In the days of Japan’s bubble economy, the second-level basement of the Fiction Building in Tokyo’s Harajuku neighborhood housed a decadent Italian restaurant complete with a grand stairway down to the main dining area, providing every customer the chance to make an entrance. However, the opulent eating space soon saw its fortunes change with the rest of the country.

“The owner used to basically use this space as a giant closet,” Alan Swarts says about the spot his company, Breaker, now rents. The basement boasts a similar vibe today, as a random array of items dot the main room: a ping-pong table, a basketball hoop, a drum kit. It also features Hollywood-quality lighting and filming equipment. It’s a fitting mish-mash that reflects the platform Breaker helps to create content for — YouTube.

Once a depository for videos of cats and trampoline accidents, YouTube has grown into a huge business, with a 2015 poll conducted by CyberAgent finding that people in Japan of all ages turned to the site first for online video content. The same study found that those between 15 and 19 watch video content nearly as much on their phones as on TV.

In a country where the entertainment industry can feel cliquey and stifling, YouTube presents a new lane for creatives — regardless of nationality — to experiment, and companies such as Breaker want to help them achieve success beyond a couple thousand clicks.

Original content on YouTube is huge globally. Creators make high-quality videos, and multichannel networks have sprung up on the platform. It has been so successful that traditional media players have gotten involved — in spring of 2014, Disney acquired American YouTube network Maker Studios for $500 million.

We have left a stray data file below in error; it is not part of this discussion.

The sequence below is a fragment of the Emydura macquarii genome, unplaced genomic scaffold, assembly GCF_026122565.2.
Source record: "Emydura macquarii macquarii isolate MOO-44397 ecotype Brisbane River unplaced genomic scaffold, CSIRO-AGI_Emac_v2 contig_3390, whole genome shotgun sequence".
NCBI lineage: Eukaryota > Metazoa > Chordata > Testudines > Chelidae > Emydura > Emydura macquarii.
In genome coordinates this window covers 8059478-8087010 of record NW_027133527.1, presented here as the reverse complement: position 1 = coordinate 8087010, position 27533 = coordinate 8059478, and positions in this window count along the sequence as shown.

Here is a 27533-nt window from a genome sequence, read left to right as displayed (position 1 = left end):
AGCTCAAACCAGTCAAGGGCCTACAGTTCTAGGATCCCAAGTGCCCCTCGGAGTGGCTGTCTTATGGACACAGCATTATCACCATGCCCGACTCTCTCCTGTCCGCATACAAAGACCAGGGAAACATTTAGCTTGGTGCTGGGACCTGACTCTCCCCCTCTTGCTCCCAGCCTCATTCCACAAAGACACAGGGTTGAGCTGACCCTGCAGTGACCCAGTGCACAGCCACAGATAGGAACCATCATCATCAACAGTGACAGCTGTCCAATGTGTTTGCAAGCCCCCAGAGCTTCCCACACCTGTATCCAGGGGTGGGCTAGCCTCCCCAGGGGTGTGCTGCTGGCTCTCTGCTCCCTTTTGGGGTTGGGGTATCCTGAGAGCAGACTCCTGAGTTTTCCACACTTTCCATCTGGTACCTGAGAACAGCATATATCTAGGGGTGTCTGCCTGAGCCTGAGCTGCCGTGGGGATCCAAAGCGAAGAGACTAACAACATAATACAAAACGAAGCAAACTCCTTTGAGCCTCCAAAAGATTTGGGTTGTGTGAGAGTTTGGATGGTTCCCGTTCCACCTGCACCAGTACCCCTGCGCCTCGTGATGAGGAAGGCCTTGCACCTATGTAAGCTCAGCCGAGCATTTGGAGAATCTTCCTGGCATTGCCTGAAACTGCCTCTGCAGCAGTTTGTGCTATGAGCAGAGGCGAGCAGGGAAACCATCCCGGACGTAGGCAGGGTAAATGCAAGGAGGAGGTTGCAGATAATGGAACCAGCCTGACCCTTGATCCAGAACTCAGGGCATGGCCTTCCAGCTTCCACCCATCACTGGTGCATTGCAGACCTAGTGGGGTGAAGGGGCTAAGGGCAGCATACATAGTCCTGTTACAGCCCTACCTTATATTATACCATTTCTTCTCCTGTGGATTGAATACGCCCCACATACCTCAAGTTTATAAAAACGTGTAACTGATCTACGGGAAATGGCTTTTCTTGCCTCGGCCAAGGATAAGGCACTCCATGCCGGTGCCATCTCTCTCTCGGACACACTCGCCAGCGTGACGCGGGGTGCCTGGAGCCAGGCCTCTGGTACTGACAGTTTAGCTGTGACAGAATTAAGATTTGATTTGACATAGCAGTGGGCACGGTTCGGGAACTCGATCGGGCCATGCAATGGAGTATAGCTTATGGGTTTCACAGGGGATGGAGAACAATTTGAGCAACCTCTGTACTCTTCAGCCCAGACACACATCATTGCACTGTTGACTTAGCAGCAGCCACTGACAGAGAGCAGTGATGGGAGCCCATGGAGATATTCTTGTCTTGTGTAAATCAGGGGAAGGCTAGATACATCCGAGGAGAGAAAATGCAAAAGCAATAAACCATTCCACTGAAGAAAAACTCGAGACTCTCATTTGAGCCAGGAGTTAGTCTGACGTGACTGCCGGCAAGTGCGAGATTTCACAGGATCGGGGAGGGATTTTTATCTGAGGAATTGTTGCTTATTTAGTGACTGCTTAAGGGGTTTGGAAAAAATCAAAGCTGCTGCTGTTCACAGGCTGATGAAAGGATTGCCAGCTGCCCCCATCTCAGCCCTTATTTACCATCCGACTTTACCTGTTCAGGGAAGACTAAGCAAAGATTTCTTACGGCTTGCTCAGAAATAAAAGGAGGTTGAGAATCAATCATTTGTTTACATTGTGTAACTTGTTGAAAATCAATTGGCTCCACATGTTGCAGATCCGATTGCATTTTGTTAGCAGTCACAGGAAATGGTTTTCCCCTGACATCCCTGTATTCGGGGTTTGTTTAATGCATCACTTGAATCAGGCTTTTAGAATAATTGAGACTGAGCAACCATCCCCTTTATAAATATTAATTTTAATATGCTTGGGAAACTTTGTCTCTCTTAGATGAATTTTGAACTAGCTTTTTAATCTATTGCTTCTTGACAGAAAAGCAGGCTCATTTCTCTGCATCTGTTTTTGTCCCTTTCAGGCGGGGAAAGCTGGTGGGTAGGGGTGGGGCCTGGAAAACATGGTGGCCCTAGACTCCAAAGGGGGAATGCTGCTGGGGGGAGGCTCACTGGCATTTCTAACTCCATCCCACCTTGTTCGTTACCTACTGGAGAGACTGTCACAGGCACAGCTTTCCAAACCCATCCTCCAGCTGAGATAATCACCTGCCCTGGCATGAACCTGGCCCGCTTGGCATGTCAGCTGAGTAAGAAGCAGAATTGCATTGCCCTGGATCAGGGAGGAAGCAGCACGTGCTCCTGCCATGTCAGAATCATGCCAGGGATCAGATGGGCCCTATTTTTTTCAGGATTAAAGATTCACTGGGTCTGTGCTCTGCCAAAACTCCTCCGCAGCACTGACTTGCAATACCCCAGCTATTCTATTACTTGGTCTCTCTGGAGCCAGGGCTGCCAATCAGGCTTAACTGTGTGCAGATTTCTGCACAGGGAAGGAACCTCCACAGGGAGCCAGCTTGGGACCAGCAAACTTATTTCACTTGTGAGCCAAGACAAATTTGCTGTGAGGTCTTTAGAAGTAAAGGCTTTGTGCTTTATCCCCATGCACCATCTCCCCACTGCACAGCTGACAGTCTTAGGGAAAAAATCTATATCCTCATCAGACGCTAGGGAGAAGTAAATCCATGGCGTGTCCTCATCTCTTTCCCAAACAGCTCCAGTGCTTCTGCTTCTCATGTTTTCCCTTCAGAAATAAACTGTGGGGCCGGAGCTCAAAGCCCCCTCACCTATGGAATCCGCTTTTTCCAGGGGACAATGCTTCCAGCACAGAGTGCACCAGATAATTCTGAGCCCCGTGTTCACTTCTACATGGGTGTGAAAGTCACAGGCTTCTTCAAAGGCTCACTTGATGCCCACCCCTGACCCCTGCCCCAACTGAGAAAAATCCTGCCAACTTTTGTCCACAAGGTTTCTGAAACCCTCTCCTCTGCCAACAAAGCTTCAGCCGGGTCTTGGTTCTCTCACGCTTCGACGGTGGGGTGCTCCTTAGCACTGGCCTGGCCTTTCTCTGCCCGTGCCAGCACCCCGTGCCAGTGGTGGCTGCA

Swarts hails from the old guard. He started his career working for MTV in the 1990s. He saw nearly every angle of the company over his 17 years there, first as a VJ (“I wasn’t a VJ technically, I was writing segments and editing too,” he’s quick to add) but later helping launch MTV channels around the world and, eventually, becoming vice president of Creative & Content at MTV Japan.

During his time in Tokyo, he met Ken Sekine, better known by his YouTube moniker Megwin, who joined him in cofounding Breaker.

“He’s generally referred to as the OG of Japanese YouTubers,” Swarts says, and MTV paid him a small salary to create content for them. At this point — in the mid-2000s — Swarts says the Japanese YouTube fraternity was small and tight. Sekine even hosted monthly get-togethers with other creators.

“That’s unfathomable now, because it has all kind of splintered,” he says. “Now it has become a bit more professional. There are a lot more suits involved.”

Breaker emerged in 2013, the same year as Uuum Corp., which Swarts describes as the “gorilla in the space.”

“It probably wasn’t a coincidence, as we launched at around the same time YouTube in Japan started giving out multichannel network licenses,” he says.

Breaker does brand deals but differs from others by eyeing opportunities beyond the Web. “We are looking for creators who aren’t going to live and die with YouTube.”

He points to Breaker’s domestic “franchise player” Squash Films, a collective of once-struggling Shimokitazawa thespians who have found fame on YouTube, primarily thanks to a series of choose-your-own-adventure videos. They’ve since started putting on real-life theatrical shows, many of which sell out.